The challenges encountered by college students are many.
“They worry about things like academics, decision making, how to be self disciplined, how to function autonomously, how to make decisions about dating, drug and alcohol use,” says Dr. Norma Ngo, director of the University of Houston Counseling and Psychological Services or CAPS. “They’re concerned about what to study and what they’ll pursue for a career, which is all really saying ‘who am I?'”
Students must navigate a web of stress, which can be debilitating unless they have support.
“That’s when it’s really good to know that there is another good resource,” she adds. “Someone who can be objective, not judge you, help you to figure out what’s going on and that’s where CAPS comes in.”
CAPS is Counseling and Psychological Services, and promotes the emotional and psychological health of the campus community with screenings, workshops and other outreach. Students are offered 10 free counseling sessions a year.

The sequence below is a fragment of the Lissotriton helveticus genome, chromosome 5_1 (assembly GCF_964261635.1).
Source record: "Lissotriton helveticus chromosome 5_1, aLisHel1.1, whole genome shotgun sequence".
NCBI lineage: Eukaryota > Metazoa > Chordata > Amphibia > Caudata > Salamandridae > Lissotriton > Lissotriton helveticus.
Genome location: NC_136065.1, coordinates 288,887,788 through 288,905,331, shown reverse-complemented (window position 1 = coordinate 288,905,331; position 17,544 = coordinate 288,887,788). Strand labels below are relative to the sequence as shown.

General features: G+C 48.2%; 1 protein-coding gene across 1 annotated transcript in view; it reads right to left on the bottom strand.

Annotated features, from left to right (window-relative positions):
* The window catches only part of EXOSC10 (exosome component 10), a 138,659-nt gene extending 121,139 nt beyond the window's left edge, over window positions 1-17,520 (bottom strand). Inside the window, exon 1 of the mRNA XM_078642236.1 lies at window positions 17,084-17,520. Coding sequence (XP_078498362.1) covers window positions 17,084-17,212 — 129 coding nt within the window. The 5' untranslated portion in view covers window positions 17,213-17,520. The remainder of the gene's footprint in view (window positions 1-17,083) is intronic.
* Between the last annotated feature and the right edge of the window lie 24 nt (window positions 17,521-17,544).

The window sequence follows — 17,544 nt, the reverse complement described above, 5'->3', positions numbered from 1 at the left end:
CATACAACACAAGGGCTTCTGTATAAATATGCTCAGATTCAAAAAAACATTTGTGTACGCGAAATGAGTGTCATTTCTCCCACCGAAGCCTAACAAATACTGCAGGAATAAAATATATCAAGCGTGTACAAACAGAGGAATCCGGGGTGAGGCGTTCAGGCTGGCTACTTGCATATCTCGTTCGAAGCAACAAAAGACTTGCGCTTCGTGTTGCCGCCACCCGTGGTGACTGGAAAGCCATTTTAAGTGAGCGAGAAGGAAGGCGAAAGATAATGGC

“We want to help them to gain an awareness of what’s going on in their life, so that they can in turn develop these skills and then transition them into their life,” Ngo says.
CAPS offers crisis intervention services and training on how to recognize and refer students in distress. The Conduct Awareness Response Team (CART) brings university police, administration, residential life and general counsel together to promote the safety and well-being of students.
“We want them to know that the university really does care, and we want to do whatever we can to help students succeed,” Ngo says.
Promoting good mental health is part of what’s happening at the University of Houston. I’m Marisa Ramirez.
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